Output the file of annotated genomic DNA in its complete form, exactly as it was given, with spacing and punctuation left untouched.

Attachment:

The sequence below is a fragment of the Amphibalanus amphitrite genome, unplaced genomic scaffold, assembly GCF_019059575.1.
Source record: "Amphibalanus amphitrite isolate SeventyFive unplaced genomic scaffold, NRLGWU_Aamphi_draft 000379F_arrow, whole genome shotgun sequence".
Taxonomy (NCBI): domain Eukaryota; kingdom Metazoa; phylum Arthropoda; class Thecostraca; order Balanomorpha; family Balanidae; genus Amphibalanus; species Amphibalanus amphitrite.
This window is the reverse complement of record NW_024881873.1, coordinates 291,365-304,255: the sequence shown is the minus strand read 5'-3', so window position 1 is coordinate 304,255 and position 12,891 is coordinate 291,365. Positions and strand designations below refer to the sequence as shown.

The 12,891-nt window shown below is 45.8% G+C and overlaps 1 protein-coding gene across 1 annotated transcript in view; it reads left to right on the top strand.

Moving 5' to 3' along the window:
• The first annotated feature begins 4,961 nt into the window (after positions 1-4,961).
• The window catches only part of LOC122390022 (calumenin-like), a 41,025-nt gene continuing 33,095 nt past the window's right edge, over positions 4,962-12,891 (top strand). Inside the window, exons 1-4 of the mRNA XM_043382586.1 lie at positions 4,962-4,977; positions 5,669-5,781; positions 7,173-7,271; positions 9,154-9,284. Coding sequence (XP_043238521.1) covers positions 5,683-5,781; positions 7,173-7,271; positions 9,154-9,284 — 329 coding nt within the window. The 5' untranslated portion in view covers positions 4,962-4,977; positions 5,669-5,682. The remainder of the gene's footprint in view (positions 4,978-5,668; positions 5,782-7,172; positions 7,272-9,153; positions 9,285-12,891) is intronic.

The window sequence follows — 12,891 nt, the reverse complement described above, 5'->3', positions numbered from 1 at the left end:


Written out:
The sequence below is a fragment of the Amphibalanus amphitrite genome, unplaced genomic scaffold, assembly GCF_019059575.1.
Source record: "Amphibalanus amphitrite isolate SeventyFive unplaced genomic scaffold, NRLGWU_Aamphi_draft 000379F_arrow, whole genome shotgun sequence".
Taxonomy (NCBI): domain Eukaryota; kingdom Metazoa; phylum Arthropoda; class Thecostraca; order Balanomorpha; family Balanidae; genus Amphibalanus; species Amphibalanus amphitrite.
This window is the reverse complement of record NW_024881873.1, coordinates 291,365-304,255: the sequence shown is the minus strand read 5'-3', so window position 1 is coordinate 304,255 and position 12,891 is coordinate 291,365. Positions and strand designations below refer to the sequence as shown.

The 12,891-nt window shown below is 45.8% G+C and overlaps 1 protein-coding gene across 1 annotated transcript in view; it reads left to right on the top strand.

Moving 5' to 3' along the window:
• The first annotated feature begins 4,961 nt into the window (after positions 1-4,961).
• The window catches only part of LOC122390022 (calumenin-like), a 41,025-nt gene continuing 33,095 nt past the window's right edge, over positions 4,962-12,891 (top strand). Inside the window, exons 1-4 of the mRNA XM_043382586.1 lie at positions 4,962-4,977; positions 5,669-5,781; positions 7,173-7,271; positions 9,154-9,284. Coding sequence (XP_043238521.1) covers positions 5,683-5,781; positions 7,173-7,271; positions 9,154-9,284 — 329 coding nt within the window. The 5' untranslated portion in view covers positions 4,962-4,977; positions 5,669-5,682. The remainder of the gene's footprint in view (positions 4,978-5,668; positions 5,782-7,172; positions 7,272-9,153; positions 9,285-12,891) is intronic.

The window sequence follows — 12,891 nt, the reverse complement described above, 5'->3', positions numbered from 1 at the left end: